EPA has changed course on a number of other policies involving chemicals since Pruitt came into office. It is currently in the process of implementing updates to the Toxic Substances Control Act, which made significant changes to how the agency evaluates and regulates both chemicals that are already on the market or about to be introduced.

Environmentalists have charged that EPA is no longer testing new chemicals as it did after the law was passed, when Obama was still in office, and that Pruitt’s appointees are rewriting the rules for how the law will be implemented going forward.

In March, Pruitt withdrew a petition to ban the pesticide chlorpyrifos, which is used on a range of crops and was determined by EPA to pose potential health risks to fetal neurological development. He has instructed agency officials to reevaluate scientific determinations on that pesticide as well as other chemical compounds.

The ACC has praised Pruitt for moving to change the makeup of scientific advisory boards that provide recommendations to the agency on a range of matters, including pesticides, toxic chemicals and air pollutants. Earlier this year, an ACC spokesman said of the changes, “We are hopeful Administrator Pruitt’s actions will help to ensure regulatory decisions are based on the highest quality science, enhance accountability, create greater balance, more transparency and fewer conflicts of interest on EPA advisory boards.”

Several people linked to the ACC serve in the EPA or are expected to be named to positions in the agency. Pruitt is set to announce new appointments to the Scientific Advisory Board and two other panels as early as next week, and according to individuals briefed on the matter, ACC’s senior director for its chemical products and technology division, Kimberly White, will be named to the board. Nancy Beck, a former ACC executive, now serves as deputy assistant administrator at EPA’s Office of Chemical Safety and Pollution Prevention. Michael Dourson, an industry consultant who co-authored a 2016 paper with Beck underwritten by ACC, serves as one of Pruitt’s senior advisers and is nominated to lead the chemical safety office. An agency spokeswoman, Liz Bowman, also previously worked at the industry group.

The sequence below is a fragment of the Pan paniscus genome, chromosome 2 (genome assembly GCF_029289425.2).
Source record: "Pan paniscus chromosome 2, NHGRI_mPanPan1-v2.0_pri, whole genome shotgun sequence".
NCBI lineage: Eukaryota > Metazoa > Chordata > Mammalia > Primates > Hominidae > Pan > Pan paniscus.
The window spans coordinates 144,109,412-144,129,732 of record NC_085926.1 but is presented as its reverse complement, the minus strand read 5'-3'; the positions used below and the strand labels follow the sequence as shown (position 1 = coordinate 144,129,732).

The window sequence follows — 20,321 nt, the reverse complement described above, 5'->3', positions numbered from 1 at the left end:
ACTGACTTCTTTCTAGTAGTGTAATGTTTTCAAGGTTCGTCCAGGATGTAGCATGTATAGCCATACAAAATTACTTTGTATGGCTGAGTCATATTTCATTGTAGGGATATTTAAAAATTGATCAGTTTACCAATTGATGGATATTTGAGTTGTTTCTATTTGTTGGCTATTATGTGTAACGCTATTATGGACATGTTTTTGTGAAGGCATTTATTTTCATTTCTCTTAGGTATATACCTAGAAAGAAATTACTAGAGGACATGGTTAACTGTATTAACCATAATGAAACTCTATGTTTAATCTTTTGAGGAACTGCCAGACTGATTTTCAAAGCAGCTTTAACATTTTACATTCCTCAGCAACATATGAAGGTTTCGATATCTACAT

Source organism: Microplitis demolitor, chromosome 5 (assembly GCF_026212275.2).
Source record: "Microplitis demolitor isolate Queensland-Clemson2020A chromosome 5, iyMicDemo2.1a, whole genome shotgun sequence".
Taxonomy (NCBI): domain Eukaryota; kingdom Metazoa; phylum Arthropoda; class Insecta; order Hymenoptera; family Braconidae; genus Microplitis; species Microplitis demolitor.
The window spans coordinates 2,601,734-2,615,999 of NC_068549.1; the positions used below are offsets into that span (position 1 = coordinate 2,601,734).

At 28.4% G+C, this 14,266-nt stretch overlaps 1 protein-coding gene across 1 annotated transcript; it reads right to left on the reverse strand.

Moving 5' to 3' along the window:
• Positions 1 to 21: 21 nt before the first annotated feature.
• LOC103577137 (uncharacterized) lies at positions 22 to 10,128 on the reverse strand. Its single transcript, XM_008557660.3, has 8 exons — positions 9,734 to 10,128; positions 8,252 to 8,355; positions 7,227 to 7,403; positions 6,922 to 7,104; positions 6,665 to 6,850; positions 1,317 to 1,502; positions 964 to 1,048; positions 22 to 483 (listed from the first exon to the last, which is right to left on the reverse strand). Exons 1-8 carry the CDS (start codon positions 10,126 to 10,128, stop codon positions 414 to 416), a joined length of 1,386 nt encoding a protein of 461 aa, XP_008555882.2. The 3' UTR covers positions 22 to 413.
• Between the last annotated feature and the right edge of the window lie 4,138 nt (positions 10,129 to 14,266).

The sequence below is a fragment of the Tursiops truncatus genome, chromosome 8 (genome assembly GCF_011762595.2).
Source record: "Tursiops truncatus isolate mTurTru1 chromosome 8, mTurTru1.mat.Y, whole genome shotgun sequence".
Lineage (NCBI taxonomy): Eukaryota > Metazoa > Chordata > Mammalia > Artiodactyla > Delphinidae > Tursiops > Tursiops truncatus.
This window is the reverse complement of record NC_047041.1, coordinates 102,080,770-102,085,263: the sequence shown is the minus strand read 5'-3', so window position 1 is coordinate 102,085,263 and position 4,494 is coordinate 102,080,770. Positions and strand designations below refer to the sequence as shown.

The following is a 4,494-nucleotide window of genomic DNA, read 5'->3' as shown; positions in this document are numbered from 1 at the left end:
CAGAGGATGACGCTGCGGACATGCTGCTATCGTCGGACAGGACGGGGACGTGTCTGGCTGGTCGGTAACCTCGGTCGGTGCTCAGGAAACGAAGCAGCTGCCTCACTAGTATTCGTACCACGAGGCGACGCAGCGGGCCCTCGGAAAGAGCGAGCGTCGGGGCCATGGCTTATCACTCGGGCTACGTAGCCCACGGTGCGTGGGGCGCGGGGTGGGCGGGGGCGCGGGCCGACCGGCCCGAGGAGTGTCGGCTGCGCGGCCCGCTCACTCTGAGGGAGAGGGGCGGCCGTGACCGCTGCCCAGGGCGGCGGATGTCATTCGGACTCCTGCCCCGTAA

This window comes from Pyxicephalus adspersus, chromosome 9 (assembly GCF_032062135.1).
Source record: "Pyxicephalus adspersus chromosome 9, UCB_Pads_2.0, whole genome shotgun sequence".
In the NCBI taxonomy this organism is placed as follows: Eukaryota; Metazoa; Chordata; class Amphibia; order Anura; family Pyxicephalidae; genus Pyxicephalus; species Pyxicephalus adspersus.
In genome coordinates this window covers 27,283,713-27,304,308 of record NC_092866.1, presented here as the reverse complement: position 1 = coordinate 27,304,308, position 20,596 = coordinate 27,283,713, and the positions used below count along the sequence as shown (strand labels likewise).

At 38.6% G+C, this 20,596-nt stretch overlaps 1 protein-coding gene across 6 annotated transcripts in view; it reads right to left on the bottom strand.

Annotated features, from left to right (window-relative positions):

In the paper Beck and Dourson authored last year in the journal Regulatory Toxicology and Pharmacology, they argued that EPA had set acceptable risk levels for 19 chemicals that were too stringent.

“Pruitt’s going to meet with ACC’s Board in South Carolina, but the real problem is that he could just as well just call Nancy Beck or Michael Dourson into his office for a staff meeting,” said Richard Denison, lead senior scientist for the advocacy group Environmental Defense Fund. “The chemical industry has unprecedented access to the inner workings of EPA’s toxics office, and it’s showing up in myriad ways.”